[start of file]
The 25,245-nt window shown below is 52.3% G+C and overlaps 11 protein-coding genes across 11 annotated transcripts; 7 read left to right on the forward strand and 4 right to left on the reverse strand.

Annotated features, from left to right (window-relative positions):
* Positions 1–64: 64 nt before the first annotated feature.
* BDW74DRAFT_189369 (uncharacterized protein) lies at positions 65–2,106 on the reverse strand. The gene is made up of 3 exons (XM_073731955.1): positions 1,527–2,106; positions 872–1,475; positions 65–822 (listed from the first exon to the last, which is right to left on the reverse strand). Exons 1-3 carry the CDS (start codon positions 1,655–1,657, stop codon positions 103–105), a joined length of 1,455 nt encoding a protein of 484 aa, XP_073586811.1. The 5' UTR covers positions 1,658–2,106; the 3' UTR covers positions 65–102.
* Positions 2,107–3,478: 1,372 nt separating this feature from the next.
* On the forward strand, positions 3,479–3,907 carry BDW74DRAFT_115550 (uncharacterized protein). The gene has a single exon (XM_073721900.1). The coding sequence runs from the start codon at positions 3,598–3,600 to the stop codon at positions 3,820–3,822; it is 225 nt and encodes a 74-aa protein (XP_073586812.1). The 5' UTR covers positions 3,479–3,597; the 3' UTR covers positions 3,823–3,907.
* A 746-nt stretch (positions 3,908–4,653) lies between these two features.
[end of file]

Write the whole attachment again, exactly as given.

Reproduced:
The 25,245-nt window shown below is 52.3% G+C and overlaps 11 protein-coding genes across 11 annotated transcripts; 7 read left to right on the forward strand and 4 right to left on the reverse strand.

Annotated features, from left to right (window-relative positions):
* Positions 1–64: 64 nt before the first annotated feature.
* BDW74DRAFT_189369 (uncharacterized protein) lies at positions 65–2,106 on the reverse strand. The gene is made up of 3 exons (XM_073731955.1): positions 1,527–2,106; positions 872–1,475; positions 65–822 (listed from the first exon to the last, which is right to left on the reverse strand). Exons 1-3 carry the CDS (start codon positions 1,655–1,657, stop codon positions 103–105), a joined length of 1,455 nt encoding a protein of 484 aa, XP_073586811.1. The 5' UTR covers positions 1,658–2,106; the 3' UTR covers positions 65–102.
* Positions 2,107–3,478: 1,372 nt separating this feature from the next.
* On the forward strand, positions 3,479–3,907 carry BDW74DRAFT_115550 (uncharacterized protein). The gene has a single exon (XM_073721900.1). The coding sequence runs from the start codon at positions 3,598–3,600 to the stop codon at positions 3,820–3,822; it is 225 nt and encodes a 74-aa protein (XP_073586812.1). The 5' UTR covers positions 3,479–3,597; the 3' UTR covers positions 3,823–3,907.
* A 746-nt stretch (positions 3,908–4,653) lies between these two features.